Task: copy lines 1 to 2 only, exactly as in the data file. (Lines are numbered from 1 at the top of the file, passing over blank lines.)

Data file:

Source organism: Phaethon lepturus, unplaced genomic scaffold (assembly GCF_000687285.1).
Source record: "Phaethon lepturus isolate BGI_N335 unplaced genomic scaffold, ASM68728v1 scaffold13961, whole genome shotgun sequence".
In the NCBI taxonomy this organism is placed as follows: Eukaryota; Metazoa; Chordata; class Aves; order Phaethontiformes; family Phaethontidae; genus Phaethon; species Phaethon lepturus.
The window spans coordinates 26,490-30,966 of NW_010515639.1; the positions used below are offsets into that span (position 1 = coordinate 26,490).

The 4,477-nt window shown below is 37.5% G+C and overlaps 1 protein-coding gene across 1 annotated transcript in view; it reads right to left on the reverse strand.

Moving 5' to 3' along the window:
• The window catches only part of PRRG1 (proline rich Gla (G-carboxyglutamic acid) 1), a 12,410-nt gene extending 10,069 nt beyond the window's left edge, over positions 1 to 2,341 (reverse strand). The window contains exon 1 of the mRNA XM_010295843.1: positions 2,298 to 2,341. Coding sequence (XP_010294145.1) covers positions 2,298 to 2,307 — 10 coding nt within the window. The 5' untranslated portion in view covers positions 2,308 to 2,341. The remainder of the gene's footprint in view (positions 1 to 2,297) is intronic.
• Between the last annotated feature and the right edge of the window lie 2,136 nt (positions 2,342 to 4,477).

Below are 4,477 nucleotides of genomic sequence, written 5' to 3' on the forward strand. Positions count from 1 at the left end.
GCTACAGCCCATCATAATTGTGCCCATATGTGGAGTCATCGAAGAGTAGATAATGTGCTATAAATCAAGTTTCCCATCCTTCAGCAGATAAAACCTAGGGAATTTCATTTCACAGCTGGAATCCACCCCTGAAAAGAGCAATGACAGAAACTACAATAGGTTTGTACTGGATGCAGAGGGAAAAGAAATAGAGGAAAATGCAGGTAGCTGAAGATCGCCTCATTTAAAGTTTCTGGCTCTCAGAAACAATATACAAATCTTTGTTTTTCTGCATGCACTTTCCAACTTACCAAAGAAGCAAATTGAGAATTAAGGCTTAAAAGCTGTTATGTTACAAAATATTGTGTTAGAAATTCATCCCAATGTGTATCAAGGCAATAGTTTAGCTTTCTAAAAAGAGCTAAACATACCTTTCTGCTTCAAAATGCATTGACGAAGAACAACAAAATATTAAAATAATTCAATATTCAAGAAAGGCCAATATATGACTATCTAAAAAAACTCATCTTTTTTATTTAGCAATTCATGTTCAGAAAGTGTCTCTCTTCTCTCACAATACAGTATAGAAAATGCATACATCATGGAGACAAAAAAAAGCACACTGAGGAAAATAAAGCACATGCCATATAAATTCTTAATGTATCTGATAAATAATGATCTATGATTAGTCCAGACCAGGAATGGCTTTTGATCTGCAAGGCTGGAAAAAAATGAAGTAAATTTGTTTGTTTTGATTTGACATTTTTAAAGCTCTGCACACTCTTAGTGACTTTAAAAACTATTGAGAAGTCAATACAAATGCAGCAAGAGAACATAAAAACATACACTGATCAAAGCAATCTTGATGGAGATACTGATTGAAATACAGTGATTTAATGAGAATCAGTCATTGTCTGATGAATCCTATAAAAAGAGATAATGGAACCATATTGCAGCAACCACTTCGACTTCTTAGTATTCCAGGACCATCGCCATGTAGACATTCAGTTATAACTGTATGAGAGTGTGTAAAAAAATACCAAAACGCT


Source organism: Phaethon lepturus, unplaced genomic scaffold (assembly GCF_000687285.1).
Source record: "Phaethon lepturus isolate BGI_N335 unplaced genomic scaffold, ASM68728v1 scaffold13961, whole genome shotgun sequence".